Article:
What Is a Self-Directed IRA (SDIRA)?

A self-directed individual retirement account (SDIRA) is a type of individual retirement account (IRA) that can hold a variety of alternative investments normally prohibited from regular IRAs. Although the account is administered by a custodian or trustee, it's directly managed by the account holder—the reason it's called "self-directed."

Available as either a traditional IRA (to which you make tax-deductible contributions) or a Roth IRA (from which you take tax-free distributions), self-directed IRAs are best suited for savvy investors who already understand the alternative investments and who want to diversify in a tax-advantaged account.

Key Takeaways

  • A self-directed IRA (SDIRA) is a type of traditional or Roth IRA.
  • You can hold a variety of alternative investments, including real estate, in a self-directed IRA that regular IRAs can't own.
  • In general, self-directed IRAs are available only through specialized firms that offer SDIRA custody services.
  • SDIRA custodians can't give financial or investment advice, so the burden of research, due diligence, and management of assets rests solely with the account holder.

Understanding a Self-Directed IRA (SDIRA)

The main difference between SDIRAs and other IRAs is the types of investments you can hold in the account. In general, regular IRAs are limited to common securities like stocks, bonds, certificates of deposit, and mutual or exchange-traded funds (ETFs). But SDIRAs allow the owner to invest in a much broader array of assets. With an SDIRA, you can hold precious metals, commodities, private placements, limited partnerships, tax lien certificates, real estate, and other sorts of alternative investments.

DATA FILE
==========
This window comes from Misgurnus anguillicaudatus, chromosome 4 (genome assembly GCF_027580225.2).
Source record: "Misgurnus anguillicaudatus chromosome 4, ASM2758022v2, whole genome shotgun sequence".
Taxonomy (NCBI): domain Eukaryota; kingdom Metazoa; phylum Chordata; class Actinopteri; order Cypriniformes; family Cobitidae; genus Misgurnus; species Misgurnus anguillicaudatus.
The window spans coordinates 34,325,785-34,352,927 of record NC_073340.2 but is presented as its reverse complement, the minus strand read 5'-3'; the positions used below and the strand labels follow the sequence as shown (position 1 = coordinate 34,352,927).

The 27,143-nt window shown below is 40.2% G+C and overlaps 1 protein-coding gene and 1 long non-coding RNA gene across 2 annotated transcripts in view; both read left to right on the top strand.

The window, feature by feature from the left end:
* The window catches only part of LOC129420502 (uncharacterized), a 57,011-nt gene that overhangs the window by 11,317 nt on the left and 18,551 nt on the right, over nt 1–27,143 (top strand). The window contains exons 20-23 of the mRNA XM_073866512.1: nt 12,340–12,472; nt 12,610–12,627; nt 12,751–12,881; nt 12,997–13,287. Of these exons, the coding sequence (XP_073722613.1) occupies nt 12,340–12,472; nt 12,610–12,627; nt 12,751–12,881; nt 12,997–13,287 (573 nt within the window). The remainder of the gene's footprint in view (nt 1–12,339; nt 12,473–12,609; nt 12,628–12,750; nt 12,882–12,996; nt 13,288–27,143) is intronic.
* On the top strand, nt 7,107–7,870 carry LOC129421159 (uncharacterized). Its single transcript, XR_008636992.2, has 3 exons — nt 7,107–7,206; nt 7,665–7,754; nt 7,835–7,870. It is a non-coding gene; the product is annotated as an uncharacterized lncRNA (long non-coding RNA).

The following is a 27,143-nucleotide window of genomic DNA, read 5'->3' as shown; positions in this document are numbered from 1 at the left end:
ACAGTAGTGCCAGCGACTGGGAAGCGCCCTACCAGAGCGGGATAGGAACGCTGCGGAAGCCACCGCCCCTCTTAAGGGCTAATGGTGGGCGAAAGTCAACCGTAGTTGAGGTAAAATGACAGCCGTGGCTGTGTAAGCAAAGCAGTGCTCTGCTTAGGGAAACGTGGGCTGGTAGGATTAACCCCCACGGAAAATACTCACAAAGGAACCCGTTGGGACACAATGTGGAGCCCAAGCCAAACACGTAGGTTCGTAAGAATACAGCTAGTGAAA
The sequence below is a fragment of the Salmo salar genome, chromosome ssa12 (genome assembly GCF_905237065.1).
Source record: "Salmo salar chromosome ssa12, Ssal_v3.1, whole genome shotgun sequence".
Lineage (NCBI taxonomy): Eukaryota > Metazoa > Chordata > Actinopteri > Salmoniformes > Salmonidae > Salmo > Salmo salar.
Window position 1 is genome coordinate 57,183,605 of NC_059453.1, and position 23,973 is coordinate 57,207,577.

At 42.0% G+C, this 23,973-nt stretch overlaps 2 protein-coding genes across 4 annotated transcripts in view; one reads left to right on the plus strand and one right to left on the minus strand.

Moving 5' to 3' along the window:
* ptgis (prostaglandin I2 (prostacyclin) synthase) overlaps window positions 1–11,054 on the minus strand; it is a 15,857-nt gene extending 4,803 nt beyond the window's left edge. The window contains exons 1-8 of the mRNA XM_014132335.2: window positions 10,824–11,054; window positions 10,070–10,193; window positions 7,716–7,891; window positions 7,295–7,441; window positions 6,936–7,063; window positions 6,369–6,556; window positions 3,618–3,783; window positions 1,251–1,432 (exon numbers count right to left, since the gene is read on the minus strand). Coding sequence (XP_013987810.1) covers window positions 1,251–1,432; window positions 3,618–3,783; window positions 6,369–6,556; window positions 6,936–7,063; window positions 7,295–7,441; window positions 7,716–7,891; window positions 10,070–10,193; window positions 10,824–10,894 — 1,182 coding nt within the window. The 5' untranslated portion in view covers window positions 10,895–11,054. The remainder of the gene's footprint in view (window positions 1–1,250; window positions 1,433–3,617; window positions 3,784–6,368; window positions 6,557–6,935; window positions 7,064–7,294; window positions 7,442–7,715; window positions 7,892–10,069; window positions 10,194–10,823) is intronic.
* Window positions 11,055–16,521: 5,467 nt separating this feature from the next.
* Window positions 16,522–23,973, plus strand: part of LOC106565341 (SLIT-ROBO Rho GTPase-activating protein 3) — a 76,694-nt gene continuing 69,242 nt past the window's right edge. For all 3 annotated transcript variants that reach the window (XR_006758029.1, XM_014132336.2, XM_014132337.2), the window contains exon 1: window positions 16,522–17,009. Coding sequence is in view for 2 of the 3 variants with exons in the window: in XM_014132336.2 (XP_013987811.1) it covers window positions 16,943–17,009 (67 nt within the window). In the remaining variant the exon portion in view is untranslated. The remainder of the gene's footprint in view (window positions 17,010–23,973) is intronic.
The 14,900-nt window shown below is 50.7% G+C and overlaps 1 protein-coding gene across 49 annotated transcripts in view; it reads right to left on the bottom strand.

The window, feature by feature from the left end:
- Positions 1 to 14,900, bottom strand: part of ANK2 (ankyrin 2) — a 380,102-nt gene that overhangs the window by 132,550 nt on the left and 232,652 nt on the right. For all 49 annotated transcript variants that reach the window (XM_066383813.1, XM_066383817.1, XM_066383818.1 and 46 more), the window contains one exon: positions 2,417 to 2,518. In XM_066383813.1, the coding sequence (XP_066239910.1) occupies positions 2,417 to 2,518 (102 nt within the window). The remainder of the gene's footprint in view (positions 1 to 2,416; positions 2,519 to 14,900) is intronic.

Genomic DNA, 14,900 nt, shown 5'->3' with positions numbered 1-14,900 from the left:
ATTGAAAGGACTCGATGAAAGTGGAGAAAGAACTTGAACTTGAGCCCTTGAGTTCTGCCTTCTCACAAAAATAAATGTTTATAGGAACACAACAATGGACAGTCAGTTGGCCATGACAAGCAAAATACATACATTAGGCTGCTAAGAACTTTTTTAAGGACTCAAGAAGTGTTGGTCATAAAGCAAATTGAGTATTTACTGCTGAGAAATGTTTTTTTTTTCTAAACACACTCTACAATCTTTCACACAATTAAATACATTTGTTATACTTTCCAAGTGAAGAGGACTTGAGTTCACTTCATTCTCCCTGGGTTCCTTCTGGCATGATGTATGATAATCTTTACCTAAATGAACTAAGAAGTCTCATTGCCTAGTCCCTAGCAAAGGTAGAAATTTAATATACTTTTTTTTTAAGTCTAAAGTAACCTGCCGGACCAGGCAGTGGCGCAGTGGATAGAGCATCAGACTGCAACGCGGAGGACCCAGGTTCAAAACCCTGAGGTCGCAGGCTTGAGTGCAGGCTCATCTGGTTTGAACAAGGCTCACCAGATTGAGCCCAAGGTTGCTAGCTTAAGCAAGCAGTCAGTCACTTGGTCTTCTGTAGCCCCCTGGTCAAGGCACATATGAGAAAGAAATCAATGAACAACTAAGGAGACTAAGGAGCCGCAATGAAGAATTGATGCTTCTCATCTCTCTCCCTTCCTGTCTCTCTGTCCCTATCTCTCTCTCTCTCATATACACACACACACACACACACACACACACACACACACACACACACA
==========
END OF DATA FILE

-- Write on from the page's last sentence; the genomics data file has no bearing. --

As such, an SDIRA requires greater initiative and due diligence by the account owner.

How to Open a Self-Directed IRA (SDIRA)

With most IRA providers, you can only open a regular IRA (traditional or Roth), and can only invest in the usual suspects: stocks, bonds, and mutual funds/ETFs. If you want to open a self-directed IRA, you’ll need a qualified IRA custodian that specializes in that type of account.

Not every SDIRA custodian offers the same range of investments. So, if you’re interested in a specific asset—say, gold bullion—make sure it’s part of a potential custodian’s offerings.

The website SelfDirectedIRA offers a list of IRS-qualified account custodians.

SDIRA custodians aren’t allowed to give financial advice (remember, the accounts are self-directed)—which is why traditional brokerages, banks, and investment companies usually don't offer these accounts. That means you need to do your own homework. If you need help picking or managing your investments, you should plan on working with a financial advisor.

Traditional vs Roth Self-Directed IRA (SDIRA)

Self-directed IRAs can be set up as traditional IRAs or as Roths. But keep in mind, the two account types have different tax treatment, eligibility requirements, contribution guidelines, and distribution rules.

A key difference between a traditional and Roth IRA is when you pay the taxes. With traditional IRAs, you get an upfront tax break, but pay taxes on your contributions and earnings as you withdraw them during retirement. On the other hand, you don’t get a tax break when you contribute to a Roth IRA. But your contributions and earnings grow tax-free, and qualified distributions are tax-free, as well.

Of course, there are other differences to consider. Here’s a quick rundown: